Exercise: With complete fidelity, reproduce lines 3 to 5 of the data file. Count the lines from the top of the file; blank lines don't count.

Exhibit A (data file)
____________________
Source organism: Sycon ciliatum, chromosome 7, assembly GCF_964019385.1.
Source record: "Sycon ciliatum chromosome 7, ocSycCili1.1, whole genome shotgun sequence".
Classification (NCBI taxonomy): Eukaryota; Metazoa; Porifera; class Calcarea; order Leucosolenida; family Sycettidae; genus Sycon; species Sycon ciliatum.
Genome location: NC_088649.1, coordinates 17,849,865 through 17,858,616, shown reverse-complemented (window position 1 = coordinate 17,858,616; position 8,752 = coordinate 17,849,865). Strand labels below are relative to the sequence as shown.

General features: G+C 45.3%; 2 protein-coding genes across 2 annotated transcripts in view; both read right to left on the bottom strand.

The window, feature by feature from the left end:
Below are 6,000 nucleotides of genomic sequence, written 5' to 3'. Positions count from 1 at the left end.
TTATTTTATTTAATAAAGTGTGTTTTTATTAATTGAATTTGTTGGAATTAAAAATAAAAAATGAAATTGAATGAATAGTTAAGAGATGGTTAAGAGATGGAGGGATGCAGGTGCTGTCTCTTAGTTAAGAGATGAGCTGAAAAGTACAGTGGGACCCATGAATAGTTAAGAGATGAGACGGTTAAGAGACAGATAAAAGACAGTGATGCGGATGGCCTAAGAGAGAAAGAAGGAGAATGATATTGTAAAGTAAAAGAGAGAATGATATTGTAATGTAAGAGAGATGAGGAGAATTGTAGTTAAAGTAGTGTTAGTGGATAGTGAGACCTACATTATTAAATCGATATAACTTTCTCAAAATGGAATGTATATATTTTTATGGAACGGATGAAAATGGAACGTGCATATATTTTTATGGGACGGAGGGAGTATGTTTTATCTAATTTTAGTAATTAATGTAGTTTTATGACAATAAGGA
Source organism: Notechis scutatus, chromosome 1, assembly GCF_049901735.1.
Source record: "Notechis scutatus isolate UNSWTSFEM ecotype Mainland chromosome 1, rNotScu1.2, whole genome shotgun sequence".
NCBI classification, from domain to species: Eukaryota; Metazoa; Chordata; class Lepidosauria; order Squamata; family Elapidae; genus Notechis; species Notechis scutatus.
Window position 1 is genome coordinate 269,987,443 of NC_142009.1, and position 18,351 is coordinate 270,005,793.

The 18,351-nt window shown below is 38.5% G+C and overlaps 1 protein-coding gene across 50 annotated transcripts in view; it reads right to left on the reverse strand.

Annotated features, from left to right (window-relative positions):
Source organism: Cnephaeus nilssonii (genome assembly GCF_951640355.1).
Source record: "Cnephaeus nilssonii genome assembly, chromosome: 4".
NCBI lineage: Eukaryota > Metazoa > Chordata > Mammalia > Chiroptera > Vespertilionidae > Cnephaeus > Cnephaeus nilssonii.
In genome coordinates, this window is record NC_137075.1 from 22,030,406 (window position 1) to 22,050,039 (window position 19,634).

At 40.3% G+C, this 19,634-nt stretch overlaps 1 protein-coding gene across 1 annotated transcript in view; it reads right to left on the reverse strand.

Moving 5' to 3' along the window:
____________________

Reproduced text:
Classification (NCBI taxonomy): Eukaryota; Metazoa; Porifera; class Calcarea; order Leucosolenida; family Sycettidae; genus Sycon; species Sycon ciliatum.
Genome location: NC_088649.1, coordinates 17,849,865 through 17,858,616, shown reverse-complemented (window position 1 = coordinate 17,858,616; position 8,752 = coordinate 17,849,865). Strand labels below are relative to the sequence as shown.

General features: G+C 45.3%; 2 protein-coding genes across 2 annotated transcripts in view; both read right to left on the bottom strand.